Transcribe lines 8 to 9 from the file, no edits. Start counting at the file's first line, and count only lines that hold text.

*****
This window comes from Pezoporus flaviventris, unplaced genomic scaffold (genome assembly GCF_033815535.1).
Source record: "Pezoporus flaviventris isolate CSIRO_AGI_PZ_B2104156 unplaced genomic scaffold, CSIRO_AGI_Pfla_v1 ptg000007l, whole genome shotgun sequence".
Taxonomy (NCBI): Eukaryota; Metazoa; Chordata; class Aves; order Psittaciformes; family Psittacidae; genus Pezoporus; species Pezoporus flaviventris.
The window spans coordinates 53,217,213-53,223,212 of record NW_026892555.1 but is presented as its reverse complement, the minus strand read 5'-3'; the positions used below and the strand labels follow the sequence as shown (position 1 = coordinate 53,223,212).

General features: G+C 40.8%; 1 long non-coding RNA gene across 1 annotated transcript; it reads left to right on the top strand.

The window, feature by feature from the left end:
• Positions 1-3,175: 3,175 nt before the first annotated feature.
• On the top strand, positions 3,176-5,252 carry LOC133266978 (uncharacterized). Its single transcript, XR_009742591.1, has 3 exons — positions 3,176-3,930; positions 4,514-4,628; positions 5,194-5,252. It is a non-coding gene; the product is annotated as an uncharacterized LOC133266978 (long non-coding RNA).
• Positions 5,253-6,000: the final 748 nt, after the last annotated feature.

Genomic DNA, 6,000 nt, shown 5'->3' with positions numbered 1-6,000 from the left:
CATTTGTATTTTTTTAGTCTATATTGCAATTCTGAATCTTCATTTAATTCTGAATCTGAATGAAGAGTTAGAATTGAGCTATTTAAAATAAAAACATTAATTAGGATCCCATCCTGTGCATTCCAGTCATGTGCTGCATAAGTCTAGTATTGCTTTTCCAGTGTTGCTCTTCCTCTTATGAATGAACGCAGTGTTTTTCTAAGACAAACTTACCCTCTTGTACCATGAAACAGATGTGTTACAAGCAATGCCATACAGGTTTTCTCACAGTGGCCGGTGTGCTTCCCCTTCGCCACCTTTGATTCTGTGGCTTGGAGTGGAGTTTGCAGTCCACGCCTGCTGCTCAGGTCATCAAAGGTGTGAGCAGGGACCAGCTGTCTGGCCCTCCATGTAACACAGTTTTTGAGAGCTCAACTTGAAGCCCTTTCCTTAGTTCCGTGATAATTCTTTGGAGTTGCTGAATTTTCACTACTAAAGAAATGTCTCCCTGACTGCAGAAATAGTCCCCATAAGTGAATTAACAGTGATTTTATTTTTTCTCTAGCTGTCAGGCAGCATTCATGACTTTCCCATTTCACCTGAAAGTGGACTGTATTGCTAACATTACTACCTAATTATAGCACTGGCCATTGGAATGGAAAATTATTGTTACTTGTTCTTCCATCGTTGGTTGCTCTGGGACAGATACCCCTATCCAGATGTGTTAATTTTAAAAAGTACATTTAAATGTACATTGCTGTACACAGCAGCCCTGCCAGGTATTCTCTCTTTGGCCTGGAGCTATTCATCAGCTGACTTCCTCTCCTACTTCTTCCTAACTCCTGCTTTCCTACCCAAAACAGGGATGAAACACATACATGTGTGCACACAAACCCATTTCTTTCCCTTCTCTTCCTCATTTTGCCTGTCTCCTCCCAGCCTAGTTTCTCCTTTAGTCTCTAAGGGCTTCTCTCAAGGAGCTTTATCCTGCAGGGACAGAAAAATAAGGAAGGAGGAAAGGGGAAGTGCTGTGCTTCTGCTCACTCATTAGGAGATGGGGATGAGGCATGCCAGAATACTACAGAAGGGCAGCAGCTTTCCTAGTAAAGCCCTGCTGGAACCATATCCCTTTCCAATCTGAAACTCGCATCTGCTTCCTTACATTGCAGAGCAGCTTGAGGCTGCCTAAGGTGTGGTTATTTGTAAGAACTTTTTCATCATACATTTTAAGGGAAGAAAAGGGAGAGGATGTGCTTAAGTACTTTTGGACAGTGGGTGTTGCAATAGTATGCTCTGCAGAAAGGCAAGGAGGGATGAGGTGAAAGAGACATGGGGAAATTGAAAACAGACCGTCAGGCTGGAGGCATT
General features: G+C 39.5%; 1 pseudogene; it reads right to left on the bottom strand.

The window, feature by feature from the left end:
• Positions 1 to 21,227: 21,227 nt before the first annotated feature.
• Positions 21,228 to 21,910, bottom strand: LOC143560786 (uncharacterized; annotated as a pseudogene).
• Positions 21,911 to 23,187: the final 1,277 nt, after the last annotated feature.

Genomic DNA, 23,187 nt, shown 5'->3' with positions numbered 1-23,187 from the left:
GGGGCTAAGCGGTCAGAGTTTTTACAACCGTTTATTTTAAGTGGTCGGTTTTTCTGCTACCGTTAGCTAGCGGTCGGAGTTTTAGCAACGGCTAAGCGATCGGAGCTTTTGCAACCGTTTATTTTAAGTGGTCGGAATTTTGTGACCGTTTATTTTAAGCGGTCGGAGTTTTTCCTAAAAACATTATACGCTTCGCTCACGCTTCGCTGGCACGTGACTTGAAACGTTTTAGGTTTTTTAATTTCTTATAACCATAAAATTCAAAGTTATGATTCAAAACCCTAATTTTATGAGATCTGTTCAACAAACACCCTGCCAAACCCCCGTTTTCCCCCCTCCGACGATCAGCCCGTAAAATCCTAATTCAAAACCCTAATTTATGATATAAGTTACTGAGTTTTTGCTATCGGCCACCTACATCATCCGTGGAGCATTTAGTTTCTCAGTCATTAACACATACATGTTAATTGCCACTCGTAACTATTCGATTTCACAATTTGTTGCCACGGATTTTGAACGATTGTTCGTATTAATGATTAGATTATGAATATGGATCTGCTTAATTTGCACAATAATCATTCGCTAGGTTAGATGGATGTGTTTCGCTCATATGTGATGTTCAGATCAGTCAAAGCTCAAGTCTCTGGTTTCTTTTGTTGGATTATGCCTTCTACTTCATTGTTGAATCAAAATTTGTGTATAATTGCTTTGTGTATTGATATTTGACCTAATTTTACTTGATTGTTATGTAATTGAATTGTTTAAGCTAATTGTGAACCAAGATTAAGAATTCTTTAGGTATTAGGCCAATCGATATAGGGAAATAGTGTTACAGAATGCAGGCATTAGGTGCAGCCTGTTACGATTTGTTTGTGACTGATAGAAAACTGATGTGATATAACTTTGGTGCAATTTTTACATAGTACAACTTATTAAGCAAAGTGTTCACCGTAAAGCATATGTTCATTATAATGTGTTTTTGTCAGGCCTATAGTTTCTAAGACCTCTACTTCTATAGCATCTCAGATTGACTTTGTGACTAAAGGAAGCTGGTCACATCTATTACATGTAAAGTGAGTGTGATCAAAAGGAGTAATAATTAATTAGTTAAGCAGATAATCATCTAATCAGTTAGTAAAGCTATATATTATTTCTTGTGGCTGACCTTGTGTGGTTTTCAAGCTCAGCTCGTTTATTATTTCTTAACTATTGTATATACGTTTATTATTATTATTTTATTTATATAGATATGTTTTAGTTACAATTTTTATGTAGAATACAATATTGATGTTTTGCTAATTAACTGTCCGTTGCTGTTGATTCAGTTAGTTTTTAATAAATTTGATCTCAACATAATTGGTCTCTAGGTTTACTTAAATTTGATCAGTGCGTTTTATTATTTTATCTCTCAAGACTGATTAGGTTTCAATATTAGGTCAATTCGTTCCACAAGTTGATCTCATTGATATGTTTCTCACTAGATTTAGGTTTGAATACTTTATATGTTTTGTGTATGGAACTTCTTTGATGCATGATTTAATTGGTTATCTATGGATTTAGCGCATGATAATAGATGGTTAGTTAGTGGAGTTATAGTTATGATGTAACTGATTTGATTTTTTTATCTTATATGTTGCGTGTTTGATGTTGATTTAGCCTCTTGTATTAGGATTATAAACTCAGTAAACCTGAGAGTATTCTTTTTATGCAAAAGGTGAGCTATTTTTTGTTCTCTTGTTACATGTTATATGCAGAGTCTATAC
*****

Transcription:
• On the top strand, positions 3,176-5,252 carry LOC133266978 (uncharacterized). Its single transcript, XR_009742591.1, has 3 exons — positions 3,176-3,930; positions 4,514-4,628; positions 5,194-5,252. It is a non-coding gene; the product is annotated as an uncharacterized LOC133266978 (long non-coding RNA).
• Positions 5,253-6,000: the final 748 nt, after the last annotated feature.